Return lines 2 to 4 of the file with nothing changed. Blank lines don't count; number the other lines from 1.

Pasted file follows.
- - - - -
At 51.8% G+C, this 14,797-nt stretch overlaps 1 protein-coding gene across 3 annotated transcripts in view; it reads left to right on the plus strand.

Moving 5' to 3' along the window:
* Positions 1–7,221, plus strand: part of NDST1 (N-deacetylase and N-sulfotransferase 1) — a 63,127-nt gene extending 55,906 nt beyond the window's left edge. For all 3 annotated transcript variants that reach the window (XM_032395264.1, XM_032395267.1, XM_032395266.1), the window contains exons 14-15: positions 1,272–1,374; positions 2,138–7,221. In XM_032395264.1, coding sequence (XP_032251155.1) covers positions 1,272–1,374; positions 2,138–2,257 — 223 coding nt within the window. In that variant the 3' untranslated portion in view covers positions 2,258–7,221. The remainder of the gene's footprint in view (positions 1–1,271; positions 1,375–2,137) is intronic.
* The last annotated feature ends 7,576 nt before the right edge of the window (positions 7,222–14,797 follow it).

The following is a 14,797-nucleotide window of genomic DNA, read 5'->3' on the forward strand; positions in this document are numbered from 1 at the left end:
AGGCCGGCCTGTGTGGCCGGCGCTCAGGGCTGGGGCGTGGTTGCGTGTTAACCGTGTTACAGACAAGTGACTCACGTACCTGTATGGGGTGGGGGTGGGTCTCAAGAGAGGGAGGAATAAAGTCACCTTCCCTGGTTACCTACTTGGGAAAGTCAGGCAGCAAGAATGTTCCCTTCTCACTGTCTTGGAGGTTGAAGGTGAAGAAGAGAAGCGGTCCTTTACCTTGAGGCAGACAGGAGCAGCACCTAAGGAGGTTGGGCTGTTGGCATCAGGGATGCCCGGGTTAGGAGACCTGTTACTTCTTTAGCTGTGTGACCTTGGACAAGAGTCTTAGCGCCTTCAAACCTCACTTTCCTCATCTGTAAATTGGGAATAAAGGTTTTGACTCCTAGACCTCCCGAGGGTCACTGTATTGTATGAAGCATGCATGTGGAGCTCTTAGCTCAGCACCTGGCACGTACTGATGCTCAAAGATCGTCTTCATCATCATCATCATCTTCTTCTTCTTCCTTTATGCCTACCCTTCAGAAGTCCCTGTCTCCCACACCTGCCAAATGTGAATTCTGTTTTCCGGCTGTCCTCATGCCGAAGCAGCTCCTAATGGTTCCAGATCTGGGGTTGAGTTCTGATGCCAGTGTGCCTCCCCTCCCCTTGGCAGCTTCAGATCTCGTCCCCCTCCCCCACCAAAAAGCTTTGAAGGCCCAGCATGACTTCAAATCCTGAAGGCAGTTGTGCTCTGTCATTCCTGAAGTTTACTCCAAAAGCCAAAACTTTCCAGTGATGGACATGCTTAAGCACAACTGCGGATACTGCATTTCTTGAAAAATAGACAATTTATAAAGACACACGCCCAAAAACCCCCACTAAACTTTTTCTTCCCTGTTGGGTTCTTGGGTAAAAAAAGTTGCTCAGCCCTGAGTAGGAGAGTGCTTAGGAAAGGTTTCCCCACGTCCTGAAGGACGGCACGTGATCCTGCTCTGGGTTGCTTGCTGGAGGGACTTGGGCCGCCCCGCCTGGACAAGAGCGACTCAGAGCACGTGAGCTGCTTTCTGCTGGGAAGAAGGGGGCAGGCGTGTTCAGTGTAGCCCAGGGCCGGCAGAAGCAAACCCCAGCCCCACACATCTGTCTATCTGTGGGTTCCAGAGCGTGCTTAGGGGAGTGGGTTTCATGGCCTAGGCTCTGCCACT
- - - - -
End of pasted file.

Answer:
Moving 5' to 3' along the window:
* Positions 1–7,221, plus strand: part of NDST1 (N-deacetylase and N-sulfotransferase 1) — a 63,127-nt gene extending 55,906 nt beyond the window's left edge. For all 3 annotated transcript variants that reach the window (XM_032395264.1, XM_032395267.1, XM_032395266.1), the window contains exons 14-15: positions 1,272–1,374; positions 2,138–7,221. In XM_032395264.1, coding sequence (XP_032251155.1) covers positions 1,272–1,374; positions 2,138–2,257 — 223 coding nt within the window. In that variant the 3' untranslated portion in view covers positions 2,258–7,221. The remainder of the gene's footprint in view (positions 1–1,271; positions 1,375–2,137) is intronic.
* The last annotated feature ends 7,576 nt before the right edge of the window (positions 7,222–14,797 follow it).